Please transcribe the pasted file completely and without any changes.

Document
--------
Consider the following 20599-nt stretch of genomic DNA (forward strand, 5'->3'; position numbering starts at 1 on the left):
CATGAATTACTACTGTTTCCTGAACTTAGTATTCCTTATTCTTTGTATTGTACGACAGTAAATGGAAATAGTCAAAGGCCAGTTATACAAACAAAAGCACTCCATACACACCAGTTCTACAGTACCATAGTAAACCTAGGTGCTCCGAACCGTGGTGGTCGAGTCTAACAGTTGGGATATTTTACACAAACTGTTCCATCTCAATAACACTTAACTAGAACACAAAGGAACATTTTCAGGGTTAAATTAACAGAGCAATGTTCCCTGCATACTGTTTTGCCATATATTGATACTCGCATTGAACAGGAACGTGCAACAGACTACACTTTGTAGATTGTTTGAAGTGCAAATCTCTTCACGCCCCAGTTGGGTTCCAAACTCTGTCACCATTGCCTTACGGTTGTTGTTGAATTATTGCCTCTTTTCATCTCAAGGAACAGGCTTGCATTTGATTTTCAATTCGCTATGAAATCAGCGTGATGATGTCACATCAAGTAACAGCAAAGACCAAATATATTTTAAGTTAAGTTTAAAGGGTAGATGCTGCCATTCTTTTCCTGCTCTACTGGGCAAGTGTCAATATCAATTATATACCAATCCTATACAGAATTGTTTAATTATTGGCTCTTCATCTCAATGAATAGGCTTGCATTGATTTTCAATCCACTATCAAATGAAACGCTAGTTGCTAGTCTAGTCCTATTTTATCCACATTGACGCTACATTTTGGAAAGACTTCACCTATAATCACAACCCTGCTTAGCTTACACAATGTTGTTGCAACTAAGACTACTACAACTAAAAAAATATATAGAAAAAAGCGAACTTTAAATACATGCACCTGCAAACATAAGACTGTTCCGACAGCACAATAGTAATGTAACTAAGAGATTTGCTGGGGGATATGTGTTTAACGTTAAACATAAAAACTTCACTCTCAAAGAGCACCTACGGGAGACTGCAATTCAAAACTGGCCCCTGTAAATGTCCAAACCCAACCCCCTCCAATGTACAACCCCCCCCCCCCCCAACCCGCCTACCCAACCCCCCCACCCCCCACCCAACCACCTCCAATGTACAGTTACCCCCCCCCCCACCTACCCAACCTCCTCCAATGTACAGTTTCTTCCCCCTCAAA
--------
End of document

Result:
Consider the following 20599-nt stretch of genomic DNA (forward strand, 5'->3'; position numbering starts at 1 on the left):
CATGAATTACTACTGTTTCCTGAACTTAGTATTCCTTATTCTTTGTATTGTACGACAGTAAATGGAAATAGTCAAAGGCCAGTTATACAAACAAAAGCACTCCATACACACCAGTTCTACAGTACCATAGTAAACCTAGGTGCTCCGAACCGTGGTGGTCGAGTCTAACAGTTGGGATATTTTACACAAACTGTTCCATCTCAATAACACTTAACTAGAACACAAAGGAACATTTTCAGGGTTAAATTAACAGAGCAATGTTCCCTGCATACTGTTTTGCCATATATTGATACTCGCATTGAACAGGAACGTGCAACAGACTACACTTTGTAGATTGTTTGAAGTGCAAATCTCTTCACGCCCCAGTTGGGTTCCAAACTCTGTCACCATTGCCTTACGGTTGTTGTTGAATTATTGCCTCTTTTCATCTCAAGGAACAGGCTTGCATTTGATTTTCAATTCGCTATGAAATCAGCGTGATGATGTCACATCAAGTAACAGCAAAGACCAAATATATTTTAAGTTAAGTTTAAAGGGTAGATGCTGCCATTCTTTTCCTGCTCTACTGGGCAAGTGTCAATATCAATTATATACCAATCCTATACAGAATTGTTTAATTATTGGCTCTTCATCTCAATGAATAGGCTTGCATTGATTTTCAATCCACTATCAAATGAAACGCTAGTTGCTAGTCTAGTCCTATTTTATCCACATTGACGCTACATTTTGGAAAGACTTCACCTATAATCACAACCCTGCTTAGCTTACACAATGTTGTTGCAACTAAGACTACTACAACTAAAAAAATATATAGAAAAAAGCGAACTTTAAATACATGCACCTGCAAACATAAGACTGTTCCGACAGCACAATAGTAATGTAACTAAGAGATTTGCTGGGGGATATGTGTTTAACGTTAAACATAAAAACTTCACTCTCAAAGAGCACCTACGGGAGACTGCAATTCAAAACTGGCCCCTGTAAATGTCCAAACCCAACCCCCTCCAATGTACAACCCCCCCCCCCCCCAACCCGCCTACCCAACCCCCCCACCCCCCACCCAACCACCTCCAATGTACAGTTACCCCCCCCCCCACCTACCCAACCTCCTCCAATGTACAGTTTCTTCCCCCTCAAA